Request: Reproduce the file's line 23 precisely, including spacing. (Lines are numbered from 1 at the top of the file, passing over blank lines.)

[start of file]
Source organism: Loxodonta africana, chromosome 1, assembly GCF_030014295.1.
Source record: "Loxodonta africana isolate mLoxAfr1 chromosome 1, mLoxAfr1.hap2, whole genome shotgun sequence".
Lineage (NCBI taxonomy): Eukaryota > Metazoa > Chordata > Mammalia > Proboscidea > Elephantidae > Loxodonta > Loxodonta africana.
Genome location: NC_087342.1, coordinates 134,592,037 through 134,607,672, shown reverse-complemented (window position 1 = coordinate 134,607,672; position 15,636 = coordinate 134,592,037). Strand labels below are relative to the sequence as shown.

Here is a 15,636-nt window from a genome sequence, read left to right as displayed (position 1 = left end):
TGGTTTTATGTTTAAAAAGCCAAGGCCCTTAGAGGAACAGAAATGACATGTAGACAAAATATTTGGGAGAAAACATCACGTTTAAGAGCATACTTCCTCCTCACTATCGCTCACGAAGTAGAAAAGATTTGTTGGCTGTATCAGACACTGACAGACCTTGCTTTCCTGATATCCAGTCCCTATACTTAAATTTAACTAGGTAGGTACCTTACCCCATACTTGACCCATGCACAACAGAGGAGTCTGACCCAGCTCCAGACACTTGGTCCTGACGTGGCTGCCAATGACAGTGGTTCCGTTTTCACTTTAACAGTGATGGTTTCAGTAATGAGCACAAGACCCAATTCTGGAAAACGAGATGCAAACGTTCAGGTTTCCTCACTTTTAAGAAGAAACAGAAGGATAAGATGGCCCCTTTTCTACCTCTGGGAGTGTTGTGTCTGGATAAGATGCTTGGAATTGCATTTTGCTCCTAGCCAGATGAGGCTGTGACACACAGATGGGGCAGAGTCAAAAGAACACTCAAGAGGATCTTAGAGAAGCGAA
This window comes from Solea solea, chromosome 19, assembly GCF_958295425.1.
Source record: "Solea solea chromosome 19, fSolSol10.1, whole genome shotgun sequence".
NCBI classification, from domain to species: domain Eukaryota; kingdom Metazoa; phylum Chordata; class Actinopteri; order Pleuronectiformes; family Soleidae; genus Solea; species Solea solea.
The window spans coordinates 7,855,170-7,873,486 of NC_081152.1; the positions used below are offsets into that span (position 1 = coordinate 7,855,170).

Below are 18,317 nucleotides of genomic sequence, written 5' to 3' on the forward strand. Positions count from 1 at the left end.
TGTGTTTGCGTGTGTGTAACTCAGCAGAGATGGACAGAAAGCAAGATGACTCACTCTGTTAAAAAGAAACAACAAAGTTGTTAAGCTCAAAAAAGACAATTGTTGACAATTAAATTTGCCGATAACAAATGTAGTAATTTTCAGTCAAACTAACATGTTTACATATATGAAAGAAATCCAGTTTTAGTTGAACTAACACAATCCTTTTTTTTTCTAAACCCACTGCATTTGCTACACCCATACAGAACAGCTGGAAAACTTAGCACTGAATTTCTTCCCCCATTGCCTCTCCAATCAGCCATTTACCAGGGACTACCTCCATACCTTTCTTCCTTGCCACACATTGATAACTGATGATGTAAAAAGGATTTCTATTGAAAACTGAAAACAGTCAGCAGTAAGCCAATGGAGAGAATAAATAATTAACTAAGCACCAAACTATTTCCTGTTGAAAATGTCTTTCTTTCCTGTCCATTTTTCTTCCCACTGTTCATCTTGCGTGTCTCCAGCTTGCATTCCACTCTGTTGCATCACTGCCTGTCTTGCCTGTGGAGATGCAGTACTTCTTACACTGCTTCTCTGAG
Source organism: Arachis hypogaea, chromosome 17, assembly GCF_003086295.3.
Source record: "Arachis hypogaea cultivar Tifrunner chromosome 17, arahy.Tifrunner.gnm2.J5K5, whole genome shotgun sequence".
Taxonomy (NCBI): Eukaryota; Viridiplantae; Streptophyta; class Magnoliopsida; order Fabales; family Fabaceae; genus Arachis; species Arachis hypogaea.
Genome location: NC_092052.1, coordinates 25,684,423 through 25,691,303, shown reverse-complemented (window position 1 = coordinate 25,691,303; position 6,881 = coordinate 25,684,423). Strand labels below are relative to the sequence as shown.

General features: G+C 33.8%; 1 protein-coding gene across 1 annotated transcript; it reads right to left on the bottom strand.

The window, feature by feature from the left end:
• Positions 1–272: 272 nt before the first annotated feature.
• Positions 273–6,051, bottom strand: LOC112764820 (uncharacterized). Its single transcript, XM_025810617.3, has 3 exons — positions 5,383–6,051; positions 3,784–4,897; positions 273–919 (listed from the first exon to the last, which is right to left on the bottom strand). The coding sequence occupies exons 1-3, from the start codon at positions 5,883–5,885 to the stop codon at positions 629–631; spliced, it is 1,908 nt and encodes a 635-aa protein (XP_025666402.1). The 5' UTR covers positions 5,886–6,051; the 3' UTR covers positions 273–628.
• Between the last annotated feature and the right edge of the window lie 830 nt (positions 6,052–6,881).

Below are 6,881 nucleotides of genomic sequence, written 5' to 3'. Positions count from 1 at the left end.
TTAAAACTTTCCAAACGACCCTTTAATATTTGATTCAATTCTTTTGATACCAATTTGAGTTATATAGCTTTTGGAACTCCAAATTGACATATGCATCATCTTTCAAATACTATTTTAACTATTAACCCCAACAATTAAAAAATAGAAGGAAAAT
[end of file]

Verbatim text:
TTAAAACTTTCCAAACGACCCTTTAATATTTGATTCAATTCTTTTGATACCAATTTGAGTTATATAGCTTTTGGAACTCCAAATTGACATATGCATCATCTTTCAAATACTATTTTAACTATTAACCCCAACAATTAAAAAATAGAAGGAAAAT